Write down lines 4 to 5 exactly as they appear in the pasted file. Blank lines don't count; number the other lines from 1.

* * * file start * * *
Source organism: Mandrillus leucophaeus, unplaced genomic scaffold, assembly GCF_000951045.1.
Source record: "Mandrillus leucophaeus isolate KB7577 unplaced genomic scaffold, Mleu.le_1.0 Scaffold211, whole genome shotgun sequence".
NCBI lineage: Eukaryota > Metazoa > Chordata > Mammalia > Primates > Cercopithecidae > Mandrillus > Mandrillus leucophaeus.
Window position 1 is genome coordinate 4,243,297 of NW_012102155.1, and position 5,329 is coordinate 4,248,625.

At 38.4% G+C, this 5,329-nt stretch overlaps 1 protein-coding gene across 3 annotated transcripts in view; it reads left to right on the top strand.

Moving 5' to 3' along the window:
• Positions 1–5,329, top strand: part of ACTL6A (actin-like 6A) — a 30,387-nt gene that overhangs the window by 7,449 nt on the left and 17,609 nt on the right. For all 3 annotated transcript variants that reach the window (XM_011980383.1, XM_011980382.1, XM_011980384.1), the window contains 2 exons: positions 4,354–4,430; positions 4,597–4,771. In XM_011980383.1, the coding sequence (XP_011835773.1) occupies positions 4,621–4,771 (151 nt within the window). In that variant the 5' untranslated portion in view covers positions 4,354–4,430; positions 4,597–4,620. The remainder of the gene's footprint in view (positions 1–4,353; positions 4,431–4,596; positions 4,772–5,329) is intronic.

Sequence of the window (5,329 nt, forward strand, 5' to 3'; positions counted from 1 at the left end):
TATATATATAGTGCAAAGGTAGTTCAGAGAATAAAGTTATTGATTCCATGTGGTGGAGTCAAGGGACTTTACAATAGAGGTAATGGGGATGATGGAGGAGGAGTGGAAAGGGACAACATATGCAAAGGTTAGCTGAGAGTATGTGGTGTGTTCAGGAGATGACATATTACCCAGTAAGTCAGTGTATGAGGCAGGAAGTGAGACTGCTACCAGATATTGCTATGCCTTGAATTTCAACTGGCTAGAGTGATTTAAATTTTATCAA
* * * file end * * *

Window position 1 is genome coordinate 4,243,297 of NW_012102155.1, and position 5,329 is coordinate 4,248,625.

At 38.4% G+C, this 5,329-nt stretch overlaps 1 protein-coding gene across 3 annotated transcripts in view; it reads left to right on the top strand.